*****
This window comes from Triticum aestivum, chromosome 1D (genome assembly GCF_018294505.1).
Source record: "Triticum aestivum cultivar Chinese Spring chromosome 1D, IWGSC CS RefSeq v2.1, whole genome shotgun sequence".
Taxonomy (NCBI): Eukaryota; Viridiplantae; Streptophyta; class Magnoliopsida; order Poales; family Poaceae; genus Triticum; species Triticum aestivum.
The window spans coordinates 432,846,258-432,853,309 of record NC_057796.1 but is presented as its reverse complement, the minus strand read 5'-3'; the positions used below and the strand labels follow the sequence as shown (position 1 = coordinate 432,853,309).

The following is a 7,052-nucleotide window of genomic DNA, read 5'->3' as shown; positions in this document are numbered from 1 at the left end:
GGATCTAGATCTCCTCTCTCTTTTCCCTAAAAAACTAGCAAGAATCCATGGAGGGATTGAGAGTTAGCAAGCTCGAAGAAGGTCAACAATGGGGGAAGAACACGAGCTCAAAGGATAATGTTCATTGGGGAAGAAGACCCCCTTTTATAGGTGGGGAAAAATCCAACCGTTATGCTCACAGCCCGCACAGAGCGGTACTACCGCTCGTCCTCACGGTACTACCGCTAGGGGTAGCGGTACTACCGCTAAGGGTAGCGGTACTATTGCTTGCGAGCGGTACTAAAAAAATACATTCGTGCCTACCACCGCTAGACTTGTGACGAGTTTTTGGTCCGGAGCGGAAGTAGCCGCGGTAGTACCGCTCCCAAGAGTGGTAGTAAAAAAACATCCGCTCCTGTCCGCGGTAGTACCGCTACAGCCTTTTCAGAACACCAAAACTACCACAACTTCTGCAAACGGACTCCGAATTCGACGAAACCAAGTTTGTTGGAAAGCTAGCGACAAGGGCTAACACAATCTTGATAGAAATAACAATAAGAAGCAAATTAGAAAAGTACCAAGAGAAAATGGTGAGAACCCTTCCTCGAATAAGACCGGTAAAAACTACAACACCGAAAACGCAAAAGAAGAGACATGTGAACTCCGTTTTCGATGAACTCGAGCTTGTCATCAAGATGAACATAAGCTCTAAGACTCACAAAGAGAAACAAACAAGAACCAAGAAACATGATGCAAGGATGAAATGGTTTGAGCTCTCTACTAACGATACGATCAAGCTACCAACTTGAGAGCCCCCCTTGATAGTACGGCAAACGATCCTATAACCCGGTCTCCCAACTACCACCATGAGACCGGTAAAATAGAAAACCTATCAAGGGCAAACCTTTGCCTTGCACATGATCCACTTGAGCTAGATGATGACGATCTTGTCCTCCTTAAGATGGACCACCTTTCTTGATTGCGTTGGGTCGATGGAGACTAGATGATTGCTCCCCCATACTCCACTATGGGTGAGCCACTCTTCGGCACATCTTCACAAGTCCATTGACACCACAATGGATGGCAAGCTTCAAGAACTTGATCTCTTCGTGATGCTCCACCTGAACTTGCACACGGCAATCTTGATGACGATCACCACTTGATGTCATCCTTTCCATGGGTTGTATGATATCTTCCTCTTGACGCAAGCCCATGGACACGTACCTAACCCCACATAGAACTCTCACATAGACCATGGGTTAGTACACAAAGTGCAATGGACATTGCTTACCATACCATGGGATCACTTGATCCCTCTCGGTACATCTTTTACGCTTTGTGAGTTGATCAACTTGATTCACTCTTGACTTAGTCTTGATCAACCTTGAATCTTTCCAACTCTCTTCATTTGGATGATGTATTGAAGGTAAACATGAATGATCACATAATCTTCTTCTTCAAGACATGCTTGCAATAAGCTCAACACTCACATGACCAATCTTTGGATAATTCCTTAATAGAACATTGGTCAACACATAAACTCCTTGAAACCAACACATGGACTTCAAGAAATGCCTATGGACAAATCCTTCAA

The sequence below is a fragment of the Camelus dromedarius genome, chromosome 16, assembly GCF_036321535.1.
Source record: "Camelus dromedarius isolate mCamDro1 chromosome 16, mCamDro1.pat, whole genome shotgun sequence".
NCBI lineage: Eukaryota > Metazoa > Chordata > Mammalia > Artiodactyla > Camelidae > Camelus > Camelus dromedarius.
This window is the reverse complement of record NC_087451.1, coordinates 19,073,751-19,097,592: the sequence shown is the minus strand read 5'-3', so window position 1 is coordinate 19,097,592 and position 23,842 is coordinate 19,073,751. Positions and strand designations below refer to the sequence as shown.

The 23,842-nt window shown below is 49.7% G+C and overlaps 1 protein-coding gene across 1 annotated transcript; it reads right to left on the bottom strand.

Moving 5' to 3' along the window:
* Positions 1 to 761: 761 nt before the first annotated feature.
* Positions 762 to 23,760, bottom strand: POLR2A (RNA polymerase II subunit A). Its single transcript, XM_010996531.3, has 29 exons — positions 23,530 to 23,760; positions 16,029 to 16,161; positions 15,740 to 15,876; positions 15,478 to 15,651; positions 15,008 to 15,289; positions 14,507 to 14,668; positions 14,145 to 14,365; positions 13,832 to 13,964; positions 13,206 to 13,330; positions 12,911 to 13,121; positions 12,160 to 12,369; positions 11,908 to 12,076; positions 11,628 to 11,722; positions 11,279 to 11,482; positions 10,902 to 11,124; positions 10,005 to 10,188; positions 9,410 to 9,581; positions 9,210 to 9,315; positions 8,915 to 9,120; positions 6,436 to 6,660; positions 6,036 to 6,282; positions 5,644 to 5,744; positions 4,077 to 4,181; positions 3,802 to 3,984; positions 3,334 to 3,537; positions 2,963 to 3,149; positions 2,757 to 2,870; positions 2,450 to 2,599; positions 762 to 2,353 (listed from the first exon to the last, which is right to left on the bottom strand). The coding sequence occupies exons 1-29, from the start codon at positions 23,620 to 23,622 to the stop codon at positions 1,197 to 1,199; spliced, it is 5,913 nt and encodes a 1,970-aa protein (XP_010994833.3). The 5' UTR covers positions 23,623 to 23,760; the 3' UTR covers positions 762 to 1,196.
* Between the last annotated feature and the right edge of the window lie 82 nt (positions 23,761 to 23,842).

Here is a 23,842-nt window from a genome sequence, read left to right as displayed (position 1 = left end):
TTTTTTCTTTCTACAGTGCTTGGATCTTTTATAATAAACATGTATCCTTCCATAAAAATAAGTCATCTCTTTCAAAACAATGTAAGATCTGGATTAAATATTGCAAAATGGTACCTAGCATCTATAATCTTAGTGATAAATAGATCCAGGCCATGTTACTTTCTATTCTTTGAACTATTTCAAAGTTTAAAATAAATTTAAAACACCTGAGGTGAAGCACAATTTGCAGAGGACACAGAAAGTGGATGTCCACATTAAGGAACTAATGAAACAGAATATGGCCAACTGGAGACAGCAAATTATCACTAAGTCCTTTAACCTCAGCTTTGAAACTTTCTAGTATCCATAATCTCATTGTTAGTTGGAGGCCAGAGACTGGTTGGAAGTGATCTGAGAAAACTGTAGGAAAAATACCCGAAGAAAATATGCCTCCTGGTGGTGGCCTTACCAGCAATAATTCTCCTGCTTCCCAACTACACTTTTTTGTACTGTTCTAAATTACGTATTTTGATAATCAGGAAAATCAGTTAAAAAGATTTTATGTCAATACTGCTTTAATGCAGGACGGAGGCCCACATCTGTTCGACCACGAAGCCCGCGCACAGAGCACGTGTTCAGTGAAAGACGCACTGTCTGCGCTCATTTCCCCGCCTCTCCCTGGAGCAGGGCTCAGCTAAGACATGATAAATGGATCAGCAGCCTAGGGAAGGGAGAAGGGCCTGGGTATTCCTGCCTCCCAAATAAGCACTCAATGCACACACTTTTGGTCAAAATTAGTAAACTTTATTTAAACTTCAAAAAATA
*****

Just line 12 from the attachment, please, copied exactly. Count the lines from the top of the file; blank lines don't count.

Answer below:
Moving 5' to 3' along the window: